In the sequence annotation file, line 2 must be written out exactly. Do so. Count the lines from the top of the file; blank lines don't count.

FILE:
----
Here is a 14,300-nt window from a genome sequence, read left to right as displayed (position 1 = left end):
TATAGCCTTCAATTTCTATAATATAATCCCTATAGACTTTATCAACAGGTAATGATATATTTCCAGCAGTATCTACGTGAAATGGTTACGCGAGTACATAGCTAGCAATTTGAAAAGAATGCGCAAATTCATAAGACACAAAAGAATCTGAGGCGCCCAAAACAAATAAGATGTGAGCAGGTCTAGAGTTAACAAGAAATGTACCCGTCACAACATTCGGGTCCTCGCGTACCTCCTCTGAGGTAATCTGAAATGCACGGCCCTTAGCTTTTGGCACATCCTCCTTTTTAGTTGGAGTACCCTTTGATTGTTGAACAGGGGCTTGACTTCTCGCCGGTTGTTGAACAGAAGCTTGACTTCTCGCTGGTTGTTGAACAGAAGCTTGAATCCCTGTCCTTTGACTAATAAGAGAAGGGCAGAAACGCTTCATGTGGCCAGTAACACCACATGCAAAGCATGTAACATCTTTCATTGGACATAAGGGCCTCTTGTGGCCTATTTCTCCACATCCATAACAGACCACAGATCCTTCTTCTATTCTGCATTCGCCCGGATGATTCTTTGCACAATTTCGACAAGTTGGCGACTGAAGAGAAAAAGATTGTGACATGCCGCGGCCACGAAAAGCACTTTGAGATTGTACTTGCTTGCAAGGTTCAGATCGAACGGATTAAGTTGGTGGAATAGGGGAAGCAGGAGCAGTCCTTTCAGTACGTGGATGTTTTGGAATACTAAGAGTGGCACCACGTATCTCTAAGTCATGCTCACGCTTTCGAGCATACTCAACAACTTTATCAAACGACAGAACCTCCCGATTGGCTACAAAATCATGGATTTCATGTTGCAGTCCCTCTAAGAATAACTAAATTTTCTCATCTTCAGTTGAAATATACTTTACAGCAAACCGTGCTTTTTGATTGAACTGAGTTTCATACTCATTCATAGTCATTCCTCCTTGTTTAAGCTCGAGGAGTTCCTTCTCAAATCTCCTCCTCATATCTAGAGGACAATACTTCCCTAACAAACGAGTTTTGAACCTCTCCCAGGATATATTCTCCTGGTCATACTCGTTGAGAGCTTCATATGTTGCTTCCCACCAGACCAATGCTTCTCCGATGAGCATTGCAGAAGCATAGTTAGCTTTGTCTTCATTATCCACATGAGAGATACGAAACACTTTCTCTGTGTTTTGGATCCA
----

TATAGCCTTCAATTTCTATAATATAATCCCTATAGACTTTATCAACAGGTAATGATATATTTCCAGCAGTATCTACGTGAAATGGTTACGCGAGTACATAGCTAGCAATTTGAAAAGAATGCGCAAATTCATAAGACACAAAAGAATCTGAGGCGCCCAAAACAAATAAGATGTGAGCAGGTCTAGAGTTAACAAGAAATGTACCCGTCACAACATTCGGGTCCTCGCGTACCTCCTCTGAGGTAATCTGAAATGCACGGCCCTTAGCTTTTGGCACATCCTCCTTTTTAGTTGGAGTACCCTTTGATTGTTGAACAGGGGCTTGACTTCTCGCCGGTTGTTGAACAGAAGCTTGACTTCTCGCTGGTTGTTGAACAGAAGCTTGAATCCCTGTCCTTTGACTAATAAGAGAAGGGCAGAAACGCTTCATGTGGCCAGTAACACCACATGCAAAGCATGTAACATCTTTCATTGGACATAAGGGCCTCTTGTGGCCTATTTCTCCACATCCATAACAGACCACAGATCCTTCTTCTATTCTGCATTCGCCCGGATGATTCTTTGCACAATTTCGACAAGTTGGCGACTGAAGAGAAAAAGATTGTGACATGCCGCGGCCACGAAAAGCACTTTGAGATTGTACTTGCTTGCAAGGTTCAGATCGAACGGATTAAGTTGGTGGAATAGGGGAAGCAGGAGCAGTCCTTTCAGTACGTGGATGTTTTGGAATACTAAGAGTGGCACCACGTATCTCTAAGTCATGCTCACGCTTTCGAGCATACTCAACAACTTTATCAAACGACAGAACCTCCCGATTGGCTACAAAATCATGGATTTCATGTTGCAGTCCCTCTAAGAATAACTAAATTTTCTCATCTTCAGTTGAAATATACTTTACAGCAAACCGTGCTTTTTGATTGAACTGAGTTTCATACTCATTCATAGTCATTCCTCCTTGTTTAAGCTCGAGGAGTTCCTTCTCAAATCTCCTCCTCATATCTAGAGGACAATACTTCCCTAACAAACGAGTTTTGAACCTCTCCCAGGATATATTCTCCTGGTCATACTCGTTGAGAGCTTCATATGTTGCTTCCCACCAGACCAATGCTTCTCCGATGAGCATTGCAGAAGCATAGTTAGCTTTGTCTTCATTATCCACATGAGAGATACGAAACACTTTCTCTGTGTTTTGGATCCA